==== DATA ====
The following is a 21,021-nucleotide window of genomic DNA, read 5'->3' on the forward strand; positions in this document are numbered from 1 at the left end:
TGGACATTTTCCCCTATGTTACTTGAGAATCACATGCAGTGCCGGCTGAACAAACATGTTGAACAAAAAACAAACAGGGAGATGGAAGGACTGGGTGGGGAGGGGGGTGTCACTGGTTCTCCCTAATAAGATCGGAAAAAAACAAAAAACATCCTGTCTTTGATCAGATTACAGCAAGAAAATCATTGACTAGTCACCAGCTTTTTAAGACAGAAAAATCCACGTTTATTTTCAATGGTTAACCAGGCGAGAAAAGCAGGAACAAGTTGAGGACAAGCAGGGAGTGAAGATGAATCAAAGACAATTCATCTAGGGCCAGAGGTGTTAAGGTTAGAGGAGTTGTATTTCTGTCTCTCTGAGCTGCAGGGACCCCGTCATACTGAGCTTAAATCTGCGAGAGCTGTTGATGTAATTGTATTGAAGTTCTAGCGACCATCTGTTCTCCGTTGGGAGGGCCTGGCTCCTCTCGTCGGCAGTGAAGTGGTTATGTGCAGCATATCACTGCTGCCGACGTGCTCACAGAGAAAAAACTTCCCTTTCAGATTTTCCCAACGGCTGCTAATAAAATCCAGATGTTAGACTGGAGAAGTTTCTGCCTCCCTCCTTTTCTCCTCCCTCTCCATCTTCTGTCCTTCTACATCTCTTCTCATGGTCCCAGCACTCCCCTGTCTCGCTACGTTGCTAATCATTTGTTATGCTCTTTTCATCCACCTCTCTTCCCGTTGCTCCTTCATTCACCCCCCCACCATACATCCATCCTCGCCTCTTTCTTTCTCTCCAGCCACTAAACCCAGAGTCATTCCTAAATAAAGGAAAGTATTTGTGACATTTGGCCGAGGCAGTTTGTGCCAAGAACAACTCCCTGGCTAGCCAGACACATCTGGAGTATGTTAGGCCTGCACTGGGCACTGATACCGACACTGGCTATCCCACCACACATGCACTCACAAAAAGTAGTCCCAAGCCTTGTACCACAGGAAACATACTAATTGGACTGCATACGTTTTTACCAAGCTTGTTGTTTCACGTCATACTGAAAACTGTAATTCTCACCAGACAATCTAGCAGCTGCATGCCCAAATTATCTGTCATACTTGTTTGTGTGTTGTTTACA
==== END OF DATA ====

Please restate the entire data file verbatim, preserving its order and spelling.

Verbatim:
The following is a 21,021-nucleotide window of genomic DNA, read 5'->3' on the forward strand; positions in this document are numbered from 1 at the left end:
TGGACATTTTCCCCTATGTTACTTGAGAATCACATGCAGTGCCGGCTGAACAAACATGTTGAACAAAAAACAAACAGGGAGATGGAAGGACTGGGTGGGGAGGGGGGTGTCACTGGTTCTCCCTAATAAGATCGGAAAAAAACAAAAAACATCCTGTCTTTGATCAGATTACAGCAAGAAAATCATTGACTAGTCACCAGCTTTTTAAGACAGAAAAATCCACGTTTATTTTCAATGGTTAACCAGGCGAGAAAAGCAGGAACAAGTTGAGGACAAGCAGGGAGTGAAGATGAATCAAAGACAATTCATCTAGGGCCAGAGGTGTTAAGGTTAGAGGAGTTGTATTTCTGTCTCTCTGAGCTGCAGGGACCCCGTCATACTGAGCTTAAATCTGCGAGAGCTGTTGATGTAATTGTATTGAAGTTCTAGCGACCATCTGTTCTCCGTTGGGAGGGCCTGGCTCCTCTCGTCGGCAGTGAAGTGGTTATGTGCAGCATATCACTGCTGCCGACGTGCTCACAGAGAAAAAACTTCCCTTTCAGATTTTCCCAACGGCTGCTAATAAAATCCAGATGTTAGACTGGAGAAGTTTCTGCCTCCCTCCTTTTCTCCTCCCTCTCCATCTTCTGTCCTTCTACATCTCTTCTCATGGTCCCAGCACTCCCCTGTCTCGCTACGTTGCTAATCATTTGTTATGCTCTTTTCATCCACCTCTCTTCCCGTTGCTCCTTCATTCACCCCCCCACCATACATCCATCCTCGCCTCTTTCTTTCTCTCCAGCCACTAAACCCAGAGTCATTCCTAAATAAAGGAAAGTATTTGTGACATTTGGCCGAGGCAGTTTGTGCCAAGAACAACTCCCTGGCTAGCCAGACACATCTGGAGTATGTTAGGCCTGCACTGGGCACTGATACCGACACTGGCTATCCCACCACACATGCACTCACAAAAAGTAGTCCCAAGCCTTGTACCACAGGAAACATACTAATTGGACTGCATACGTTTTTACCAAGCTTGTTGTTTCACGTCATACTGAAAACTGTAATTCTCACCAGACAATCTAGCAGCTGCATGCCCAAATTATCTGTCATACTTGTTTGTGTGTTGTTTACA